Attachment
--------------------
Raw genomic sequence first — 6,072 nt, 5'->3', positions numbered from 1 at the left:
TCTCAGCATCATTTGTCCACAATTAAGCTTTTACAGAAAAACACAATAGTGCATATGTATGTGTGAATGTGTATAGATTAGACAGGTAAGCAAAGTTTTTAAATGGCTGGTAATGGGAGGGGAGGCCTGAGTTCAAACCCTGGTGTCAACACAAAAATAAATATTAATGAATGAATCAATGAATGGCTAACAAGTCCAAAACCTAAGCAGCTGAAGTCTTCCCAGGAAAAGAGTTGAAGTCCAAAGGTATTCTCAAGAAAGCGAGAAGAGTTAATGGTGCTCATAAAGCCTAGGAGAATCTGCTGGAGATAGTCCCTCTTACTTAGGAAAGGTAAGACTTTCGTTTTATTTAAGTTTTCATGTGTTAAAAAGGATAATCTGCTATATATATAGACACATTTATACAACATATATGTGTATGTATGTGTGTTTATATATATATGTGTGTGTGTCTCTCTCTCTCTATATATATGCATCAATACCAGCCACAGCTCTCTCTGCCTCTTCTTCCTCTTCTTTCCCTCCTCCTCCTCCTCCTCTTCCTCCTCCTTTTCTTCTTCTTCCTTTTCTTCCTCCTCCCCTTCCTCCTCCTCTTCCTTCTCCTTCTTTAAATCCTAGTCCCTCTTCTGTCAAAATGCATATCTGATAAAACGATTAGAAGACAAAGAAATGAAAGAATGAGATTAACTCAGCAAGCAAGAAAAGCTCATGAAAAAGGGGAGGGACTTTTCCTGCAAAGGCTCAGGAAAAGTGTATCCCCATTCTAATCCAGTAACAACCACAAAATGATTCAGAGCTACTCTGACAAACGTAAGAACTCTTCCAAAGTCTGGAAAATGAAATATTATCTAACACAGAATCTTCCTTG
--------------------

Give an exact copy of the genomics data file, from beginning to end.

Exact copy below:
Raw genomic sequence first — 6,072 nt, 5'->3', positions numbered from 1 at the left:
TCTCAGCATCATTTGTCCACAATTAAGCTTTTACAGAAAAACACAATAGTGCATATGTATGTGTGAATGTGTATAGATTAGACAGGTAAGCAAAGTTTTTAAATGGCTGGTAATGGGAGGGGAGGCCTGAGTTCAAACCCTGGTGTCAACACAAAAATAAATATTAATGAATGAATCAATGAATGGCTAACAAGTCCAAAACCTAAGCAGCTGAAGTCTTCCCAGGAAAAGAGTTGAAGTCCAAAGGTATTCTCAAGAAAGCGAGAAGAGTTAATGGTGCTCATAAAGCCTAGGAGAATCTGCTGGAGATAGTCCCTCTTACTTAGGAAAGGTAAGACTTTCGTTTTATTTAAGTTTTCATGTGTTAAAAAGGATAATCTGCTATATATATAGACACATTTATACAACATATATGTGTATGTATGTGTGTTTATATATATATGTGTGTGTGTCTCTCTCTCTCTATATATATGCATCAATACCAGCCACAGCTCTCTCTGCCTCTTCTTCCTCTTCTTTCCCTCCTCCTCCTCCTCCTCTTCCTCCTCCTTTTCTTCTTCTTCCTTTTCTTCCTCCTCCCCTTCCTCCTCCTCTTCCTTCTCCTTCTTTAAATCCTAGTCCCTCTTCTGTCAAAATGCATATCTGATAAAACGATTAGAAGACAAAGAAATGAAAGAATGAGATTAACTCAGCAAGCAAGAAAAGCTCATGAAAAAGGGGAGGGACTTTTCCTGCAAAGGCTCAGGAAAAGTGTATCCCCATTCTAATCCAGTAACAACCACAAAATGATTCAGAGCTACTCTGACAAACGTAAGAACTCTTCCAAAGTCTGGAAAATGAAATATTATCTAACACAGAATCTTCCTTG